The Art of Literary Expletive Avoidance

This post originally appeared on Strong Language, a sweary blog about swearing. Show, don’t tell goes the writer’s refrain. It can apply to cursing, too, but doesn’t tend to in contemporary prose. Swearwords pepper modern novels, not least in genres like detective fiction where they lend color and authenticity to hard-boiled dialogue. Show More Summary

Not Feeling It

In the wake of Jonathan Chait’s attack on political correctness for New York, there were those who felt passionately that Chait’s approach was blinkered, and those who felt, equally passionately, that he had diagnosed a rot in the grain of left-wing discourse. Show More Summary

Cities Less Traveled: Discover a Different Naples

Naples, Italy is famous for many things: from pizza to Pompeii and more. If you are taking a flight to Naples, you might want to check out some of the not-so-famous foods and attractions for an exciting and unique take on the city. A stay in a one-of-a-kind Naples hotel will make your trip even more special. Show More Summary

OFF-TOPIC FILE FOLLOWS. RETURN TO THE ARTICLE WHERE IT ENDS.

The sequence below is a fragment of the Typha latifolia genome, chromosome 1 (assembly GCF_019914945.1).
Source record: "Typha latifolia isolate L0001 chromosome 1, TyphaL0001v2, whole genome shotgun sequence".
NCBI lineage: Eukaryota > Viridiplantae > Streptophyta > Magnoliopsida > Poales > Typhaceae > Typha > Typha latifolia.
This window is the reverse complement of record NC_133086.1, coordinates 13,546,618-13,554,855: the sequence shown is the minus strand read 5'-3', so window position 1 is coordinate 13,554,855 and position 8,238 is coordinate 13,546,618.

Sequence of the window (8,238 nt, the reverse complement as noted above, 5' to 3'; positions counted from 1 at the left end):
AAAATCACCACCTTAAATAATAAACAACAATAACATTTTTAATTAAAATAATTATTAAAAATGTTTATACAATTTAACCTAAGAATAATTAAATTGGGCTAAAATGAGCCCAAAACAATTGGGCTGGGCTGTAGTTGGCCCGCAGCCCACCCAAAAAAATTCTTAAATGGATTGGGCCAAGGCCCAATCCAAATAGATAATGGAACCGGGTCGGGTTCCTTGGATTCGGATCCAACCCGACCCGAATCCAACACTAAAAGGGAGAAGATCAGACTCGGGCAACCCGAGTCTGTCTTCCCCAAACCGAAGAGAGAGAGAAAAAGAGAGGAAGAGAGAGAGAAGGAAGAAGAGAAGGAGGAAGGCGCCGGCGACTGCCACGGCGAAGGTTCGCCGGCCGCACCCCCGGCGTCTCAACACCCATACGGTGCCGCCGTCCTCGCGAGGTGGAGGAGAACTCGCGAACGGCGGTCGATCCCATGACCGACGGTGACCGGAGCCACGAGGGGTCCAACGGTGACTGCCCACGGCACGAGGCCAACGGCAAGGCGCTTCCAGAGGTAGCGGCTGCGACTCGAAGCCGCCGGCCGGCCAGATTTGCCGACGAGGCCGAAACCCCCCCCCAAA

LOL International: Txt Spk Around the World

LOL was added to the Oxford English Dictionary in 2011. Even so, some of us struggle to understand text speak in our own language. The British Prime Minister David Cameron somehow believed LOL meant “lots of love”. Being fluent in a language is all about fitting in. Show More Summary

Bring the calvary

David Donnell's friend from Urbana drew his attention to the trailer for Furious 7, where Dwayne Johnson pronounces cavalry as ['kæl.v?.?i]: Your browser does not support the audio element. Michelle Rodriguez: Hey, did ya bring the cavalry? Dwayne Johnson: Woman, I AM the calvary. David comments: Now, before I actually viewed the trailer, I argued that […]

If only …

Q: I’m confused about the tense of verbs in “if only” sentences. For example: “The world would be better if only people would understand each other.” Does this sound OK to you? A: The phrase “if only” is used in this hypothetical way “to express a strong wish that things could be different,” according to... ? Read More: If only …

Is a Hashtag a Word? The Case of #BlackLivesMatter.